In each site, sample members were randomly assigned over a period of approximately two years. Random assignment began in June 1991 in Riverside, California, and ended in December 1994 in Portland, Oregon (see Table 2.2). Thus, the results presented in this report cover the calendar period from June 1991 (the month of the first Riverside sample member's entry into the study) to December 1999 (the last month of the follow-up period for the last sample member in Portland to be randomly assigned). Throughout the report, the five years of the evaluation's follow-up period are labeled year 1, year 2, and so on. These labels refer not to calendar years but to years after random assignment; for example, year 1 refers to the first year after sample members were randomly assigned, regardless of whether year 1 began in 1991 or 1994 for individual sample members.
Site and Program
|Full Impact Sample||Five-Year Client Survey Sample||Two-Year and Five-Year Client Survey Respondents||Five-Year Child Outcomes Study Sample||Five-Year Teacher Survey Sample|
|Random assignment period||01/92-06/93||03/92-06/93||03/92-06/93||03/92-06/93||03/92-06/93|
|Labor Force Attachment||1,441||519||491||289||184|
|Human Capital Development||1,495||594||565||367||226|
|Random assignment period||09/91-01/94||03/92-01/94||03/92-01/94||03/92-01/94||03/92-01/94|
|Labor Force Attachment||1,557||535||506||214||144|
|Human Capital Development||1,542||547||511||196||120|
|Random assignment period||06/91-06/93||09/91-05/93||09/91-05/93||09/91-05/93||09/91-05/93|
|Labor Force Attachment||3,384||499||424||185||108|
|Human Capital Development||1,596||376||323||208||131|
|Random assignment period||02/93-12/94||03/93-02/94||03/93-02/94|
|Random assignment period||09/92-07/94|
|Random assignment period||05/92-06/94|
|Random assignment period||09/91-05/93|
|Full sample size||41,715||5,408||4,974||2,332||1,472|
|SOURCE: MDRC-created database.|
The differences in the random assignment procedures used in different sites affected the composition of the site samples and, thus, the comparability of the results for different sites and programs.(6) In five of the seven sites, welfare applicants and recipients who were required to participate in a welfare-to-work program (because they met certain demographic criteria: for instance, had no children below the minimum age set by the program) were randomly assigned while attending a program orientation at their local employment and training office. In Columbus and Oklahoma City, in contrast, people were randomly assigned at their local income maintenance office before being assigned to an orientation.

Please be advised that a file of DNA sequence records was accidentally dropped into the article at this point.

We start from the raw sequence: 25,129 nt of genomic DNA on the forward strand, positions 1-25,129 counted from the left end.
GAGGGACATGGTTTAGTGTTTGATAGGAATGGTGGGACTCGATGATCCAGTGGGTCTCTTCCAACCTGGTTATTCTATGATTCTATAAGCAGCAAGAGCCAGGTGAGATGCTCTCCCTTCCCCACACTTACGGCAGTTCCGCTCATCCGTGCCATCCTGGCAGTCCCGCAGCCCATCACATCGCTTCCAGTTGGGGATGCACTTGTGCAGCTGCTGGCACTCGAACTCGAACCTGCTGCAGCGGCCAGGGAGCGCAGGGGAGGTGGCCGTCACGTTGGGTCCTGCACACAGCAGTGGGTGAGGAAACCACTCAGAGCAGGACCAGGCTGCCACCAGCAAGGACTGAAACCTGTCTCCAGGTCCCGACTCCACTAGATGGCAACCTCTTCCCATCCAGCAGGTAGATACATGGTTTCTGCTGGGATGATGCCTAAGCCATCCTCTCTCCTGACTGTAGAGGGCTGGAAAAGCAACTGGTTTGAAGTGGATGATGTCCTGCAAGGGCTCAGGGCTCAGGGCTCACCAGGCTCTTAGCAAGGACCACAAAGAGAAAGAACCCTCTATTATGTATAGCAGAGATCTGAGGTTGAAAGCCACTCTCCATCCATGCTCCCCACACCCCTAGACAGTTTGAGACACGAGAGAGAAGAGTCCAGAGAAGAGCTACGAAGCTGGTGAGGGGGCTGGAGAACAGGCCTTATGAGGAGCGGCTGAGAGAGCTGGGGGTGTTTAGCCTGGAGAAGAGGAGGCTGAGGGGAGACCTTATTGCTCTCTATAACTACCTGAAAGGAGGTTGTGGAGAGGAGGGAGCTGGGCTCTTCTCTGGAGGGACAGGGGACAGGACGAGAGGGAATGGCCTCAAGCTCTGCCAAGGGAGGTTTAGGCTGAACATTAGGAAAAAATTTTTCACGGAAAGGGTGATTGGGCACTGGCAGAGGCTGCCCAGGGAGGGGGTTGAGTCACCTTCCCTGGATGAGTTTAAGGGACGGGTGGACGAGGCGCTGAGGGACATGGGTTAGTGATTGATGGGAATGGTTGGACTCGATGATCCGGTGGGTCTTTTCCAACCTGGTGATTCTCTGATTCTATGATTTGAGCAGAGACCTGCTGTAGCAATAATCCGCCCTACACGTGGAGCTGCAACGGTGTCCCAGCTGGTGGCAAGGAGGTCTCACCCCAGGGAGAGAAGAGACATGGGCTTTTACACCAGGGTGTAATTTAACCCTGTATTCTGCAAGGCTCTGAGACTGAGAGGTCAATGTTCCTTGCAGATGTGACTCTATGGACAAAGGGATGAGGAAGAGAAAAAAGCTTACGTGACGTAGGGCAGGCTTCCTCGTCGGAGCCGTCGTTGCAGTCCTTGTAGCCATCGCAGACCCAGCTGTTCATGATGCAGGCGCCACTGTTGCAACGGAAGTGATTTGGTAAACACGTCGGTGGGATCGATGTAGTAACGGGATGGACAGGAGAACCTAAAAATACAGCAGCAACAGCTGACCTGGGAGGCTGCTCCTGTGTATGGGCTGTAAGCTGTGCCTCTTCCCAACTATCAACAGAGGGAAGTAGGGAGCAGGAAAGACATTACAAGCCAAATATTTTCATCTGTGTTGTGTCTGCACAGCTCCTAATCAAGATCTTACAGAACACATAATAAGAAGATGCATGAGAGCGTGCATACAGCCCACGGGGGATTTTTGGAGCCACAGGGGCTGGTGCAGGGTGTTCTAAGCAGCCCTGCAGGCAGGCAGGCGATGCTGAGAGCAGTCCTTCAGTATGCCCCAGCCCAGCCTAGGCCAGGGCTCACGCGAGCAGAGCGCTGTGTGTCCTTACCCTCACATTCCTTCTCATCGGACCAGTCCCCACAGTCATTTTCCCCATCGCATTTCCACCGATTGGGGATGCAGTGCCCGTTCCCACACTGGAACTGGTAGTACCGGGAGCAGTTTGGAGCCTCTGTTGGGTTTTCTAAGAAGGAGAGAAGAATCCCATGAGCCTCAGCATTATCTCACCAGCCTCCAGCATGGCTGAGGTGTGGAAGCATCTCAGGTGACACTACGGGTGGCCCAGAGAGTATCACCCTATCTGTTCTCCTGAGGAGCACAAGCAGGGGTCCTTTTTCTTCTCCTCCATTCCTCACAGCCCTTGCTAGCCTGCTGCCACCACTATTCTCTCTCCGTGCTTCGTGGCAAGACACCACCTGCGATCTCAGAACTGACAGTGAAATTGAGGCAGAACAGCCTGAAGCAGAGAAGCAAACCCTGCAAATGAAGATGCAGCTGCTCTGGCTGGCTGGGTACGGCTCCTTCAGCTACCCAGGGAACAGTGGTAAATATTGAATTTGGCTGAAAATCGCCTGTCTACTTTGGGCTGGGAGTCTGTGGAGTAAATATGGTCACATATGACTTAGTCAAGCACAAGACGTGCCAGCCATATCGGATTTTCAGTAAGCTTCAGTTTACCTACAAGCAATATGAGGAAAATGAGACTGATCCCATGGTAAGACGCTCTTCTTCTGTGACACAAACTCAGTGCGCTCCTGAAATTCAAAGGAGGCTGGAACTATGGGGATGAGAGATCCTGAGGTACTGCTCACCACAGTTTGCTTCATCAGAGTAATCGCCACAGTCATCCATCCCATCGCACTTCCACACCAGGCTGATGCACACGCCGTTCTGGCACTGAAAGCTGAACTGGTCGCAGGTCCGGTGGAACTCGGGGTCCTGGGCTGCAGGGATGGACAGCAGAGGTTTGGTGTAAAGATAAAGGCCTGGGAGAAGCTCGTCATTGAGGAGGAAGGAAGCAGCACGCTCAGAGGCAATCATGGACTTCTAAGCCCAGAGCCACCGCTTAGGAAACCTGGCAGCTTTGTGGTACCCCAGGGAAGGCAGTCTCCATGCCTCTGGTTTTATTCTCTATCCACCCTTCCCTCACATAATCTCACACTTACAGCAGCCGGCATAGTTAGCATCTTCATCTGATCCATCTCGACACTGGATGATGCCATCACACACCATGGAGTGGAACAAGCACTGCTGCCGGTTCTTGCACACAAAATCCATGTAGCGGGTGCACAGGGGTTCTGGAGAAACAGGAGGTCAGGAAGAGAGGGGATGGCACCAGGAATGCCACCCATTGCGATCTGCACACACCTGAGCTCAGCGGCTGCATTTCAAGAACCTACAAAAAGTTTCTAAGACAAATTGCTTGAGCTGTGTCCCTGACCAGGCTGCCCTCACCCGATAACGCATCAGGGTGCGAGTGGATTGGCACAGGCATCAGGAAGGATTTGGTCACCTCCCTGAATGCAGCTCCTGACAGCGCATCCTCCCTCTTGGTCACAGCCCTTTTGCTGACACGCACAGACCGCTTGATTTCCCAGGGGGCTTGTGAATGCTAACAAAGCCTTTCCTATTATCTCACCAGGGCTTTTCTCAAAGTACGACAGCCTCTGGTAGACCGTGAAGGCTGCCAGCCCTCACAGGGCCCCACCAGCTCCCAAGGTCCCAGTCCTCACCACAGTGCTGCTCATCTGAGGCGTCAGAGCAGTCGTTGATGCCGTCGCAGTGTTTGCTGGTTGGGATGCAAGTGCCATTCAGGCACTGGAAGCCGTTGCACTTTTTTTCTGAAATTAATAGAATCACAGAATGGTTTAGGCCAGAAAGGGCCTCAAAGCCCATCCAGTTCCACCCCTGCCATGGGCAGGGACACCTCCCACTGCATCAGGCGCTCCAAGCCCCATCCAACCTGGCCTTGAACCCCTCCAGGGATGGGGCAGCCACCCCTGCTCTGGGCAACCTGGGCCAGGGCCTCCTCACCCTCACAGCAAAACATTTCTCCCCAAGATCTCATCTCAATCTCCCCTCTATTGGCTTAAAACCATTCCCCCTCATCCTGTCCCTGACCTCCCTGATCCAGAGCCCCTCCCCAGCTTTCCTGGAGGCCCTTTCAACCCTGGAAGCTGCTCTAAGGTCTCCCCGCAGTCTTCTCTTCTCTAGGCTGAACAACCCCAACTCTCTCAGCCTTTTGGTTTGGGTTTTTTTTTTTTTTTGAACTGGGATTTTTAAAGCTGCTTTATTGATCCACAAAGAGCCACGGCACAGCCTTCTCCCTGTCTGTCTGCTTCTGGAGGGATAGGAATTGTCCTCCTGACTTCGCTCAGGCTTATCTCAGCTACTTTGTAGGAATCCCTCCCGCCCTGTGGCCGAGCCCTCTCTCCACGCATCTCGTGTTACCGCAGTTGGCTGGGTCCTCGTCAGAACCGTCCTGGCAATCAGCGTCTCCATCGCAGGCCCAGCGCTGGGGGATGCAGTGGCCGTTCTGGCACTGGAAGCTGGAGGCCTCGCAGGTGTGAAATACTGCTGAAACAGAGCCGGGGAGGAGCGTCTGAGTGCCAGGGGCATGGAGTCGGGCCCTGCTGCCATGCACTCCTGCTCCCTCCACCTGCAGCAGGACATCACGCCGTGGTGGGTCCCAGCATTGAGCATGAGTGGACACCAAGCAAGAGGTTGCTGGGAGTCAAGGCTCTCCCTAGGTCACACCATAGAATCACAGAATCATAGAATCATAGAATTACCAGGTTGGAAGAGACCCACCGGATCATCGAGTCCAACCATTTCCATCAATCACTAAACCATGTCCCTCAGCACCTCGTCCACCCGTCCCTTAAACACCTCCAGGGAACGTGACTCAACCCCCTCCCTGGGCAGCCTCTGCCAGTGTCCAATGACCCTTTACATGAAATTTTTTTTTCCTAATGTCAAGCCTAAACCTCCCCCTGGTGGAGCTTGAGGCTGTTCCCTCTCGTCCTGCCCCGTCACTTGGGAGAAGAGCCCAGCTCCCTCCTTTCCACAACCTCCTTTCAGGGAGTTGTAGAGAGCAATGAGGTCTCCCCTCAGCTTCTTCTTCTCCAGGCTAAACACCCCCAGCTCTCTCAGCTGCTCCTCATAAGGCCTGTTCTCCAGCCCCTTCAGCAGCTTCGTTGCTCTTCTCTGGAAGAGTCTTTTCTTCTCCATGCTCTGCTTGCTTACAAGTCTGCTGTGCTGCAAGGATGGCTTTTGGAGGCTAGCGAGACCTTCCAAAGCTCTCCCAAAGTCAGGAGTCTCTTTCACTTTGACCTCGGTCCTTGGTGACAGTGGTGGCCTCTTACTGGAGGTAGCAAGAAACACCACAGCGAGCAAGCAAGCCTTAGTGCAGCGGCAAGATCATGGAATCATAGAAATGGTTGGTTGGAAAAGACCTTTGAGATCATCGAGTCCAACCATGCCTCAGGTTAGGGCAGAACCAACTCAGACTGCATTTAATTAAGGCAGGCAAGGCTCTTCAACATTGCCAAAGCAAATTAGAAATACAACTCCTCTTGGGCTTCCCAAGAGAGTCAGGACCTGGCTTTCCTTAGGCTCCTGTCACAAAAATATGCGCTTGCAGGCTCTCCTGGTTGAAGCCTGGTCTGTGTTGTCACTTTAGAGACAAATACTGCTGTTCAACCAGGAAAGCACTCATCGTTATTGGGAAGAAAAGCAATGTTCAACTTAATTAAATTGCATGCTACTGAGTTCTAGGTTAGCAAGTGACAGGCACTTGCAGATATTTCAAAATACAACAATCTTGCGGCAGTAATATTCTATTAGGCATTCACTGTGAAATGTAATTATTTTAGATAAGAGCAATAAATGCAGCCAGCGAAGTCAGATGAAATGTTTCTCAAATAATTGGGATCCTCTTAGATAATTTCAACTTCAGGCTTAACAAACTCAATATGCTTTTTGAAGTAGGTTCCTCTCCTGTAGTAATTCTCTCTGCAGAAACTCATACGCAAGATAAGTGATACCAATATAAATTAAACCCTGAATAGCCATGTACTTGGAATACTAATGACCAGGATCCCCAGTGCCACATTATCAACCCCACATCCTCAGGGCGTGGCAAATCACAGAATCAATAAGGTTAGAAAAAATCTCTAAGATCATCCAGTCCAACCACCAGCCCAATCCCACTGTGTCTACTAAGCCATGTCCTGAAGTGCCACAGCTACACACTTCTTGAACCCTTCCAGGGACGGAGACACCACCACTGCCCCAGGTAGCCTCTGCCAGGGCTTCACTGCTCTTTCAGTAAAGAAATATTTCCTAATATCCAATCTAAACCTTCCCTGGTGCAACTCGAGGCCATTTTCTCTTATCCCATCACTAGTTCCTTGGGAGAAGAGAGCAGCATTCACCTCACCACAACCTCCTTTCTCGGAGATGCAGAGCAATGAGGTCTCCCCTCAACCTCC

Not everyone assigned to participate in a welfare-to-work program actually attends an orientation. Reasons for not attending include leaving welfare shortly after being referred to the program, having one's welfare application denied, or simply failing to show up.(7) As a result, the people who attend a program orientation may not be representative of everyone in their locale who is required to participate in a welfare-to-work program. For example, when the waiting list for orientation "slots" is long, the people who find jobs and exit welfare before being randomly assigned are likely to be more employable, on average, than people who do not. As a result, those who enroll in the program are disproportionately likely to be "disadvantaged." Data on how many people who were required to attend an orientation actually did so are available for three sites (Riverside, Grand Rapids, and Columbus). About 66 percent in the Riverside, Grand Rapids, and Columbus Traditional programs and about 83 percent in the Columbus Integrated program attended an orientation.(8) Because outcomes in this report are reported as averages for all sample members in a group including, in Columbus, those who did not ultimately attend an orientation the relative effects of the Columbus Integrated and Columbus Traditional programs on sample members' participation and subsequent employment, earnings, and welfare outcomes reflect not only differences in case management strategies but in the capacity to enroll people.
The Oklahoma City results should be interpreted with the following in mind: Oklahoma City, unlike the other sites, randomly assigned only welfare applicants (including those whose application for assistance was not yet approved) to the research groups.(9) Moreover, about 30 percent of sample members in Oklahoma City were denied cash welfare assistance shortly after being randomly assigned.(10) Therefore, the impacts for the Oklahoma City program are based on a sample that included a larger proportion than in the other sites of people who never received a welfare payment after random assignment for reasons unrelated to the program. In addition, past research has shown that welfare-to-work programs have different effects on welfare applicants than on recipients, most likely because recipients tend to be more disadvantaged than applicants.(11)